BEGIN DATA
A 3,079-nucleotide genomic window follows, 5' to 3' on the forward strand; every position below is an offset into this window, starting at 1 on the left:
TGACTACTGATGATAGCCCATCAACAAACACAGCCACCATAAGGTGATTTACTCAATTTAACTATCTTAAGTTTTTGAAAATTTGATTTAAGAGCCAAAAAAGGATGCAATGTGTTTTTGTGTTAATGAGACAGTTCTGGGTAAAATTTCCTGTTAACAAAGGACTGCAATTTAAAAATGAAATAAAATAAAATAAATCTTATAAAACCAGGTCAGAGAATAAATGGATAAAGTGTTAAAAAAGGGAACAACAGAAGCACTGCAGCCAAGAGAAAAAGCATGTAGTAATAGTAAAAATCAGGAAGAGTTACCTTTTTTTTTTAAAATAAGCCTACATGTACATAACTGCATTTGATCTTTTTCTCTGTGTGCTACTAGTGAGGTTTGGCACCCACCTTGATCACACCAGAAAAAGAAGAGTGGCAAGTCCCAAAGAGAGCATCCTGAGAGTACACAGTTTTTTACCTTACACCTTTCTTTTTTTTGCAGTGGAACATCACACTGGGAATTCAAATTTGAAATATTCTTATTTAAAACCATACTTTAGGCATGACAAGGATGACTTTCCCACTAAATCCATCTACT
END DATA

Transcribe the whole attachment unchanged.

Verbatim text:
A 3,079-nucleotide genomic window follows, 5' to 3' on the forward strand; every position below is an offset into this window, starting at 1 on the left:
TGACTACTGATGATAGCCCATCAACAAACACAGCCACCATAAGGTGATTTACTCAATTTAACTATCTTAAGTTTTTGAAAATTTGATTTAAGAGCCAAAAAAGGATGCAATGTGTTTTTGTGTTAATGAGACAGTTCTGGGTAAAATTTCCTGTTAACAAAGGACTGCAATTTAAAAATGAAATAAAATAAAATAAATCTTATAAAACCAGGTCAGAGAATAAATGGATAAAGTGTTAAAAAAGGGAACAACAGAAGCACTGCAGCCAAGAGAAAAAGCATGTAGTAATAGTAAAAATCAGGAAGAGTTACCTTTTTTTTTTAAAATAAGCCTACATGTACATAACTGCATTTGATCTTTTTCTCTGTGTGCTACTAGTGAGGTTTGGCACCCACCTTGATCACACCAGAAAAAGAAGAGTGGCAAGTCCCAAAGAGAGCATCCTGAGAGTACACAGTTTTTTACCTTACACCTTTCTTTTTTTTGCAGTGGAACATCACACTGGGAATTCAAATTTGAAATATTCTTATTTAAAACCATACTTTAGGCATGACAAGGATGACTTTCCCACTAAATCCATCTACT